Category Archives: Military

Coming to Terms With the US Role in Central America, by César Chelala

The US doesn’t have clean hands in Central America, and its interventions there have something to do with the flow of people trying to cross the southern border.  From César Chelala at antiwar.com:

On March 11, 1999, President Bill Clinton took an unprecedented step. During a four-nation visit to Central America, he expressed regret for the role the United States had played in a brutal counter-terrorism campaign that had caused the deaths of thousands of civilians in Guatemala’s civil war.

President Clinton’s apology followed the publication of the findings of an Independent Historical Clarification commission, which concluded that U.S. government support to the Guatemalan military was responsible for most of the human rights abuses committed during the 36-year war in which 200,000 people died.

The human rights abuses were also detailed in The Guatemala Truth Commission report which was coordinated by Guatemalan Bishop Juan Gerardi, who was brutally murdered. According to the report, children were killed, abducted, forcibly recruited as soldiers and sexually abused. Fetuses were cut from their mothers’ wombs and young children were thrown alive into pits.

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The So-Called War on Terror Has Killed Over 801,000 People and Cost $6.4 Trillion: New Analysis, by Jessica Corbett

The direct and indirect costs of the war on terror have been staggering. From Jessica Corbett at commondreams.org:

“The numbers continue to accelerate, not only because many wars continue to be waged, but also because wars don’t end when soldiers come home.”

A U.S. Army soldier fires an M4 carbine rifle

A U.S. Army soldier fires an M4 carbine rifle during partnered live fire range training at Tactical Base Gamberi, Afghanistan on May 29, 2015. (Photo: Capt. Charlie Emmons/U.S. Army/Flickr/cc)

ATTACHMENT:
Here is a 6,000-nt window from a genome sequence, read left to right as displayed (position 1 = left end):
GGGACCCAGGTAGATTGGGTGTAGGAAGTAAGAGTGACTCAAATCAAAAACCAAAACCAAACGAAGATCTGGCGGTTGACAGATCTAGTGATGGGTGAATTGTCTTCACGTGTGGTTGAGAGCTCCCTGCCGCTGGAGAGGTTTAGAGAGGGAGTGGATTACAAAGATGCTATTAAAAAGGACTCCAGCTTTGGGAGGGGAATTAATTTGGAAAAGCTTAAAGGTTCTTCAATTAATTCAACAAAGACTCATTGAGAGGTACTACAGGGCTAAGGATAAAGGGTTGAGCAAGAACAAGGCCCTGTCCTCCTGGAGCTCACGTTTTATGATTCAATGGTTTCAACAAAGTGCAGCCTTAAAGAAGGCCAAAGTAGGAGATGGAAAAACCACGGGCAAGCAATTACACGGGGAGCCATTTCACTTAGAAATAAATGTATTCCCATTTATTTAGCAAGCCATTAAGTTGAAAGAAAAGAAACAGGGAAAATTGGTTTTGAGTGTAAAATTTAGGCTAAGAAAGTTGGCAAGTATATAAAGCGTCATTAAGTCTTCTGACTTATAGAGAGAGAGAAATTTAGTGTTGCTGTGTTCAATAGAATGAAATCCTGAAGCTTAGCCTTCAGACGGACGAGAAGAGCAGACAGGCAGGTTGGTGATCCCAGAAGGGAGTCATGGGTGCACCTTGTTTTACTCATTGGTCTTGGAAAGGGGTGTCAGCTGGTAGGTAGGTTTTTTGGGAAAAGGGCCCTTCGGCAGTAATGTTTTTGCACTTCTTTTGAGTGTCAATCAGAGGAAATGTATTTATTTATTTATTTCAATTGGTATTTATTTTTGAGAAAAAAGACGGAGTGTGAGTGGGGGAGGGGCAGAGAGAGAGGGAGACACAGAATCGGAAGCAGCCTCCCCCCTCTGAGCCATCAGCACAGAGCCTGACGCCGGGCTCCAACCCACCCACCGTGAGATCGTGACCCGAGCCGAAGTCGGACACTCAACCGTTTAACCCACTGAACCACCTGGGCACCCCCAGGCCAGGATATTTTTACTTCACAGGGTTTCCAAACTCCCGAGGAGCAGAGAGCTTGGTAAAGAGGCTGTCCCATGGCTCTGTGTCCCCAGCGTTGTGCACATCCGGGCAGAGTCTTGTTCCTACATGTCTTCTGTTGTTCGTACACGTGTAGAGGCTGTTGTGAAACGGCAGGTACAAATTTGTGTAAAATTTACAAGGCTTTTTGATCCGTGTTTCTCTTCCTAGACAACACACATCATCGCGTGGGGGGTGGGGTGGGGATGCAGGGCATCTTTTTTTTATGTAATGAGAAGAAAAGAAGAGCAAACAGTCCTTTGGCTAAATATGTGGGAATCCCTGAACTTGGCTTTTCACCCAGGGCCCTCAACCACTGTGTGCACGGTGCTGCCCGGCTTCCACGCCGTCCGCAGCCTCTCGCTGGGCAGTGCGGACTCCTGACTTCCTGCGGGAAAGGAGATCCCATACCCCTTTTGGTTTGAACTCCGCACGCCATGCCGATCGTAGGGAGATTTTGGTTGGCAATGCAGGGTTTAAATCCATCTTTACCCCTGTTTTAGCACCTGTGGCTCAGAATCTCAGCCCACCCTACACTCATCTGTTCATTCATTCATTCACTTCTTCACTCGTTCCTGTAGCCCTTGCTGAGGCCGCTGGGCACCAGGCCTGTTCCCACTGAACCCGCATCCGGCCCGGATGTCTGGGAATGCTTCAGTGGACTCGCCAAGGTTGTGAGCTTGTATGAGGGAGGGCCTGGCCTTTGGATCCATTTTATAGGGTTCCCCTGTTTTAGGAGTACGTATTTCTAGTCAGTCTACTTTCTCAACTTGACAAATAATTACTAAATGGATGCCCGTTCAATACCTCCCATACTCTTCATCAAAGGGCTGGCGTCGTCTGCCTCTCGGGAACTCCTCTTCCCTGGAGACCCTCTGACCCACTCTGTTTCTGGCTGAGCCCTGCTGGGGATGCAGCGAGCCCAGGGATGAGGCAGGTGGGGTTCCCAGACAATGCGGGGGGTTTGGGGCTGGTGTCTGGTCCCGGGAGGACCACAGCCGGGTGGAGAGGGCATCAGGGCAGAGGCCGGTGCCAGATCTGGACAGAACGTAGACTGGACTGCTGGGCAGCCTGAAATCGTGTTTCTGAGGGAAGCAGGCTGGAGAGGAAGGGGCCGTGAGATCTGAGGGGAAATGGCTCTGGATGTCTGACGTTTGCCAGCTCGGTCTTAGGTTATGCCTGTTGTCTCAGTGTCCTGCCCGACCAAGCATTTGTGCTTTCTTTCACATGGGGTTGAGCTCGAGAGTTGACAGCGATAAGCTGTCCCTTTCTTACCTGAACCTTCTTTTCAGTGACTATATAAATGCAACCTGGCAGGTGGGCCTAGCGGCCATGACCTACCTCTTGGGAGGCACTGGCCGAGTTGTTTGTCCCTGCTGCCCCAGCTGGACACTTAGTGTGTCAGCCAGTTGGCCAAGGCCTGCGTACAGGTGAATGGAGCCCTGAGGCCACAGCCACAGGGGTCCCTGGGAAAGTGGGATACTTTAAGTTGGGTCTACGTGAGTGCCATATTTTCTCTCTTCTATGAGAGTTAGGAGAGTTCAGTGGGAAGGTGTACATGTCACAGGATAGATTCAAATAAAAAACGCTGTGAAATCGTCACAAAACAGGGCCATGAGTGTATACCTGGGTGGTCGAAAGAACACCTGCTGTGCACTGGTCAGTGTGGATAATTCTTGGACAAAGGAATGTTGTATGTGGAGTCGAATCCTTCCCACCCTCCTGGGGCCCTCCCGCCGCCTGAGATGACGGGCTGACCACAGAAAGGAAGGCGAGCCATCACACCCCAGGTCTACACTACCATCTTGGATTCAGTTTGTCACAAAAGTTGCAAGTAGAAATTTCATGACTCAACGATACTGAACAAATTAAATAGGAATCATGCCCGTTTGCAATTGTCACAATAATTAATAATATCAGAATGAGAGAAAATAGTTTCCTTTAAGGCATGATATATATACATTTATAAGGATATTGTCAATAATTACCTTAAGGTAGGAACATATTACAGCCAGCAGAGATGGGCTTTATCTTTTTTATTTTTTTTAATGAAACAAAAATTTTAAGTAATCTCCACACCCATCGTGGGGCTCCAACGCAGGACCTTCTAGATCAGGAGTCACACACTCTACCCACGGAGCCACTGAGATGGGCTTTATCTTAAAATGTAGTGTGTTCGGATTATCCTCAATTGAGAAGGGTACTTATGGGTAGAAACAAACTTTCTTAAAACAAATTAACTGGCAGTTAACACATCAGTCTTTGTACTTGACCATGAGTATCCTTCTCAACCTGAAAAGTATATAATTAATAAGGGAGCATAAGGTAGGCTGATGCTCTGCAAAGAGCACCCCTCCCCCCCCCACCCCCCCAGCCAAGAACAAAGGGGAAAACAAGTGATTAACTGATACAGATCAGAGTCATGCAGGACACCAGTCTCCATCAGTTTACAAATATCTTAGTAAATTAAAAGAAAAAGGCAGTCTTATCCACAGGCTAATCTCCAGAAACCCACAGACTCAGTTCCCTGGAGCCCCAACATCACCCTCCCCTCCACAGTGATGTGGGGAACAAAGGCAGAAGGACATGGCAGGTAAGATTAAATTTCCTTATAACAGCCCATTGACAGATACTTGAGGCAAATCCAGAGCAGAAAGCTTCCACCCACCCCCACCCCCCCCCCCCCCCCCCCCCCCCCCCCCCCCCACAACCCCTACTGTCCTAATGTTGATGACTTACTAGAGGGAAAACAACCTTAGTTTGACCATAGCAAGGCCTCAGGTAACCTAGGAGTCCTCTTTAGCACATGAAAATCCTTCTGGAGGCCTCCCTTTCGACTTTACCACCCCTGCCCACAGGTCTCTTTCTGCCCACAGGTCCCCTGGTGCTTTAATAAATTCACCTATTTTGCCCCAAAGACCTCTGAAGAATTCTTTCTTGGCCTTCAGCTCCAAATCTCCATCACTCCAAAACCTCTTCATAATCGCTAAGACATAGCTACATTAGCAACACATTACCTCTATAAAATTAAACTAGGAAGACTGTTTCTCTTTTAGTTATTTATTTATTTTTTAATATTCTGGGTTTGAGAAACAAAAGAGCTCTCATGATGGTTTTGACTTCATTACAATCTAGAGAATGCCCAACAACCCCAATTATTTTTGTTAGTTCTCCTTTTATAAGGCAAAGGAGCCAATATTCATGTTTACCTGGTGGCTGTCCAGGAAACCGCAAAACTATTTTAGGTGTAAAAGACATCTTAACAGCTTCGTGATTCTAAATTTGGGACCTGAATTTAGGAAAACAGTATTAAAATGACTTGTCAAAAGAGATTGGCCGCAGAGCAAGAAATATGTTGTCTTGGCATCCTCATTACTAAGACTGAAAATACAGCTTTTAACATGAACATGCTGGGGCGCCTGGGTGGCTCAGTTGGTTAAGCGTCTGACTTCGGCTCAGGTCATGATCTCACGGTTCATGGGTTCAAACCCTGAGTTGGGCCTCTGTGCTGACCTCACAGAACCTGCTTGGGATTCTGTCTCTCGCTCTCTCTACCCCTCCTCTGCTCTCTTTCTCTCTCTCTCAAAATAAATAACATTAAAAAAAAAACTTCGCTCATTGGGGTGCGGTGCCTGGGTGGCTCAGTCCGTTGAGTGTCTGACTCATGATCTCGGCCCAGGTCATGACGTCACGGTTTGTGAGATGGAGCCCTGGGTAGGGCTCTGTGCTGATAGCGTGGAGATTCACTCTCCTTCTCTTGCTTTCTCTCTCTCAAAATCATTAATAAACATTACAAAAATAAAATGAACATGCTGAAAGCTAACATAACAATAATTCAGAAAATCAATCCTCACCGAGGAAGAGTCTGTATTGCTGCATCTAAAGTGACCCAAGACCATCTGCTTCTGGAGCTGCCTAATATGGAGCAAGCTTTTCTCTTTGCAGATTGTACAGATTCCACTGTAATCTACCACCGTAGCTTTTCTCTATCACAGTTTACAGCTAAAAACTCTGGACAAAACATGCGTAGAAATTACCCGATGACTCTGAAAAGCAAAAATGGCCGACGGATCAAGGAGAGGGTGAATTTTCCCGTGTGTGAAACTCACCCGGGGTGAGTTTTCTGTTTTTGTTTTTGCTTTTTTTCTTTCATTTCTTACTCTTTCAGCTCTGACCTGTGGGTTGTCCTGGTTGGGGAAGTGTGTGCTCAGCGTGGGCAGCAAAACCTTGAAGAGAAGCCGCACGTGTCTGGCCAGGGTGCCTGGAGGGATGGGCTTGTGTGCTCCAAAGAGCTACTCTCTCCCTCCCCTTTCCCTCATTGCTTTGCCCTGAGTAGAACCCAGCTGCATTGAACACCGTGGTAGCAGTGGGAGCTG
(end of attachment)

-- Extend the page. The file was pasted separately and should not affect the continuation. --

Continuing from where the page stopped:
The so-called War on Terror launched by the United States government in the wake of the Sept. 11, 2001 attacks has cost at least 801,000 lives and $6.4 trillion according to a pair of reports published Wednesday by the Costs of War Project at Brown University’s Watson Institute for International and Public Affairs.

“The numbers continue to accelerate, not only because many wars continue to be waged, but also because wars don’t end when soldiers come home,” said Costs of War co-director and Brown professor Catherine Lutz, who co-authored the project’s report on deaths.

“These reports provide a reminder that even if fewer soldiers are dying and the U.S. is spending a little less on the immediate costs of war today, the financial impact is still as bad as, or worse than, it was 10 years ago,” Lutz added. “We will still be paying the bill for these wars on terror into the 22nd century.”

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About Trump, by Sylvain LaForest

Is there method to President Trump’s madness? That’s a question people have been asking for the last three years. Sylvain LaForest claims there is. From LaForest at orientalreview.org:

The timing is right for everyone to understand what Donald Trump is doing, and try to decrypt the ambiguity of how he is is doing it. The controversial President has a much clearer agenda than anyone can imagine on both foreign policy and internal affairs, but since he has to stay in power or even stay alive to achieve his objectives, his strategy is so refined and subtle that next to no one can see it. His overall objective is so ambitious that he has to follow random elliptic courses to get from point A to point B, using patterns that throw people off on their comprehension of the man. That includes most independent journalists and so-called alternative analysts, as much as Western mainstream fake-news publishers and a large majority of the population.

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It’s Trump vs. the Deep State vs. the Rest of Us, by Ryan McMaken

One huge benefit of Trump’s presidency is that it’s exposed the Deep State for everyone except those who refuse to look. From Ryan McMaken at mises.org:

One of the best side effects of the Trump presidency has been the hostility of the so-called “deep state” or “intelligence community” directed at the president.